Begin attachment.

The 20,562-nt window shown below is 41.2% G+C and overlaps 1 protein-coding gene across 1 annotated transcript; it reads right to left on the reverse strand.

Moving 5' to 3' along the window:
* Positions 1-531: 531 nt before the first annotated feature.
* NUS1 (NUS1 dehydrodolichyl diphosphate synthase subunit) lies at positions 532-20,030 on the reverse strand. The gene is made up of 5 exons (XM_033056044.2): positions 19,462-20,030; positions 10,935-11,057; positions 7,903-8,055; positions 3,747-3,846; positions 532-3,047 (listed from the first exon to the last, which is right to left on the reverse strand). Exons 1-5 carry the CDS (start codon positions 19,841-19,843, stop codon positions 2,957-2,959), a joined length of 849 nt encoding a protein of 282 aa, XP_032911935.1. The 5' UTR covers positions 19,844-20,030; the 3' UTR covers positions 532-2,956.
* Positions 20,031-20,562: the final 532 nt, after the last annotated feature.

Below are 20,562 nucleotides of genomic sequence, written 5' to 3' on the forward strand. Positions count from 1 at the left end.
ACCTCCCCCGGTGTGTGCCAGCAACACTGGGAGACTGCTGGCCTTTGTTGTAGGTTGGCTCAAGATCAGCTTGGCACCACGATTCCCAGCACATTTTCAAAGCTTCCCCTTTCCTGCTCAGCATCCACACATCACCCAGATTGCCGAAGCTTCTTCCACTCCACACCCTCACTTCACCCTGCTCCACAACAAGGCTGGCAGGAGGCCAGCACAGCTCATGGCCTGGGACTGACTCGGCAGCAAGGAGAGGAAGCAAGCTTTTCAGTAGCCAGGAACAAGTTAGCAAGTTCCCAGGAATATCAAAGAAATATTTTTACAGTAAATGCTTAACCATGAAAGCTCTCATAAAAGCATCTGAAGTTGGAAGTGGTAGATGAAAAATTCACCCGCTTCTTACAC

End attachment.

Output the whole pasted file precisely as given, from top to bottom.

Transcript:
The 20,562-nt window shown below is 41.2% G+C and overlaps 1 protein-coding gene across 1 annotated transcript; it reads right to left on the reverse strand.

Moving 5' to 3' along the window:
* Positions 1-531: 531 nt before the first annotated feature.
* NUS1 (NUS1 dehydrodolichyl diphosphate synthase subunit) lies at positions 532-20,030 on the reverse strand. The gene is made up of 5 exons (XM_033056044.2): positions 19,462-20,030; positions 10,935-11,057; positions 7,903-8,055; positions 3,747-3,846; positions 532-3,047 (listed from the first exon to the last, which is right to left on the reverse strand). Exons 1-5 carry the CDS (start codon positions 19,841-19,843, stop codon positions 2,957-2,959), a joined length of 849 nt encoding a protein of 282 aa, XP_032911935.1. The 5' UTR covers positions 19,844-20,030; the 3' UTR covers positions 532-2,956.
* Positions 20,031-20,562: the final 532 nt, after the last annotated feature.

Below are 20,562 nucleotides of genomic sequence, written 5' to 3' on the forward strand. Positions count from 1 at the left end.
ACCTCCCCCGGTGTGTGCCAGCAACACTGGGAGACTGCTGGCCTTTGTTGTAGGTTGGCTCAAGATCAGCTTGGCACCACGATTCCCAGCACATTTTCAAAGCTTCCCCTTTCCTGCTCAGCATCCACACATCACCCAGATTGCCGAAGCTTCTTCCACTCCACACCCTCACTTCACCCTGCTCCACAACAAGGCTGGCAGGAGGCCAGCACAGCTCATGGCCTGGGACTGACTCGGCAGCAAGGAGAGGAAGCAAGCTTTTCAGTAGCCAGGAACAAGTTAGCAAGTTCCCAGGAATATCAAAGAAATATTTTTACAGTAAATGCTTAACCATGAAAGCTCTCATAAAAGCATCTGAAGTTGGAAGTGGTAGATGAAAAATTCACCCGCTTCTTACAC